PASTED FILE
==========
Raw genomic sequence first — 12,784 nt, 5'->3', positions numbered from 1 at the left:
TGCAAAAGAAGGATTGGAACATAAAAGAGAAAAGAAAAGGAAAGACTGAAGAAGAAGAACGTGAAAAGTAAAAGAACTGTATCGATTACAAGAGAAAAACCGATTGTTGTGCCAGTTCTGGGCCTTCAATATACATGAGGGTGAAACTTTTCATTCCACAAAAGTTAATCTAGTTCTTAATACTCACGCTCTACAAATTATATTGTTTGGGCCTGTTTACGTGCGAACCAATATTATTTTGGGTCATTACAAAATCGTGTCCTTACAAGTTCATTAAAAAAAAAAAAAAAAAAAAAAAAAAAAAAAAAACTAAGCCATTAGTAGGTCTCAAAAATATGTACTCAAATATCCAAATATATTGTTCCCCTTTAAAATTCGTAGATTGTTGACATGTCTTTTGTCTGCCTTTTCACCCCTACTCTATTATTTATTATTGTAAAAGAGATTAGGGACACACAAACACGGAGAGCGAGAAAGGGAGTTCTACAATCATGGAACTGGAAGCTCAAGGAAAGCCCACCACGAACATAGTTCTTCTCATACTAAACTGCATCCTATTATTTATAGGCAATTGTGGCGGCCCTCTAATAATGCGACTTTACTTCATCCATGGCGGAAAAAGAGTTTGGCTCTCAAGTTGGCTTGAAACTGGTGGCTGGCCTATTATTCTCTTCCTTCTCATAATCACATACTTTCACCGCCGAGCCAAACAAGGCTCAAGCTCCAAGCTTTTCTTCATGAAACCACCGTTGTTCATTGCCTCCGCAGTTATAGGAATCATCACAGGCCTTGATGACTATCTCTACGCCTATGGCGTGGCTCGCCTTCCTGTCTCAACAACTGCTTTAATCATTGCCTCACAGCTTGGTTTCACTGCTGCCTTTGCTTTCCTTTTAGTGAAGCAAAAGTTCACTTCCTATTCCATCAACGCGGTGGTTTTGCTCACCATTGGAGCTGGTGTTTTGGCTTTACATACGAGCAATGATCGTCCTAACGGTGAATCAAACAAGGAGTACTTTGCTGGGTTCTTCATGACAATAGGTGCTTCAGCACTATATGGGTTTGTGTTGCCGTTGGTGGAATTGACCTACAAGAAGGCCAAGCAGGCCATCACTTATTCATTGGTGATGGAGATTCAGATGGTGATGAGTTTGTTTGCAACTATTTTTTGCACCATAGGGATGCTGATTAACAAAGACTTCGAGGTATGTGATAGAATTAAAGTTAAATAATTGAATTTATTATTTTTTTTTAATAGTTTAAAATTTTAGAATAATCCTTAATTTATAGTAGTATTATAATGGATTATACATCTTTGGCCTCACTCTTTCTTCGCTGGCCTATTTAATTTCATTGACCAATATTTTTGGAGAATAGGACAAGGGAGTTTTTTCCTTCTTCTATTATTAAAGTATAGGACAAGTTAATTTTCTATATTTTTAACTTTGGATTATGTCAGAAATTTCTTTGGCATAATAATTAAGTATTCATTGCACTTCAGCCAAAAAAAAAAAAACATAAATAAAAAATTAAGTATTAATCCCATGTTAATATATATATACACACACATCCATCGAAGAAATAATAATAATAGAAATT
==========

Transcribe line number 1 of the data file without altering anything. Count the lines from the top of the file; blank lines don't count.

Raw genomic sequence first — 12,784 nt, 5'->3', positions numbered from 1 at the left: